Once the private gardens of Kensington Palace, Kensington Gardens are one of the Royal Parks of London. The park covers an area of 111 hectares (270 acres).The open spaces of Kensington Gardens, Hyde Park, Green Park and St James’s Park together form an almost continuous ‘green lung’ in the heart of London between Kensington and Westminster.
The Kensington Gardens are fenced and more formal than the adjoining Hyde Park. The part of the Serpentine that lies within Kensington Gardens is known as ‘The Long Water’. At the park’s north-western end (originally the inflow of the River Westbourne) in an area known as the Italian Gardens, there are four fountains and a number of classical sculptures. At the foot of the Italian Gardens is a parish boundary marker, delineating the boundary between Paddington and St George Hanover Square parishes, on the exact centre of the Westbourne river. The park contains the famous Albert Memorial. Other landmarks include the Elfin Oak, an elaborately carved 900-year-old tree stump, and a statue of Peter Pan.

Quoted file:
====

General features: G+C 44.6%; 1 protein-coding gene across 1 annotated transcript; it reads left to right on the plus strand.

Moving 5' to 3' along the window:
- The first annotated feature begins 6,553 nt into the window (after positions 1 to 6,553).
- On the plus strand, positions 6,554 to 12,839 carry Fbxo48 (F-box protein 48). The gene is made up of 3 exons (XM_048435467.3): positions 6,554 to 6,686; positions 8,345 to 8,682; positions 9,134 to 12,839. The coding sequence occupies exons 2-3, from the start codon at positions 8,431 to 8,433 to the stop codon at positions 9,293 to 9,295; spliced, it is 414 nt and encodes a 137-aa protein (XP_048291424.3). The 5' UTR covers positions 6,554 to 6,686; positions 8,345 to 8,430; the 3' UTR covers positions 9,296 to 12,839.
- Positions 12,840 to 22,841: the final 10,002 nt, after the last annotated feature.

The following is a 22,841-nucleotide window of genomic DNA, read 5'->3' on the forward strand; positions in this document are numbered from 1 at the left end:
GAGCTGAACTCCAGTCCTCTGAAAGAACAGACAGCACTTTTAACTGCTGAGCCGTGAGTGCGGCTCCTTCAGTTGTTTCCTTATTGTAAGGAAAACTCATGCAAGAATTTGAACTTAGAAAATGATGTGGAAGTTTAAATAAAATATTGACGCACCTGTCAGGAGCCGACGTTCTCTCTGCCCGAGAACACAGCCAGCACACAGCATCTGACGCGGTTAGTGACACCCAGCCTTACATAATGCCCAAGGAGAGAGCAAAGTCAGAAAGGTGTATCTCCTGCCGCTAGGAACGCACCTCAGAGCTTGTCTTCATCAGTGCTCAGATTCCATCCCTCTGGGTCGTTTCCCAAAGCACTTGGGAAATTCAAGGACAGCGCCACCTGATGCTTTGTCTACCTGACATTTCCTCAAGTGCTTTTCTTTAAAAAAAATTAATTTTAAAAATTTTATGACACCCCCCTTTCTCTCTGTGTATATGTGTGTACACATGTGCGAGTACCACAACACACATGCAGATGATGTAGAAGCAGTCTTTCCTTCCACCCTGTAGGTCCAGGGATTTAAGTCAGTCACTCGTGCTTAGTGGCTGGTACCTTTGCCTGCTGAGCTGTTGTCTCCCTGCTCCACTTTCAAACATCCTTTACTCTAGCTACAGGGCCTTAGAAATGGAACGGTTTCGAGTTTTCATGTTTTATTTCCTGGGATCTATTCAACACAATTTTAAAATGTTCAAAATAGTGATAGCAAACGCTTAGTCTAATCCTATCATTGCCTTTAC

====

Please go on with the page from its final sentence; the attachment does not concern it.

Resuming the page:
Kensington Gardens were carved out of the western section of Hyde Park and designed between 1728 and 1738 by Henry Wise and Charles Bridgeman, with fashionable features including the Round Pond, formal avenues and a sunken Dutch garden.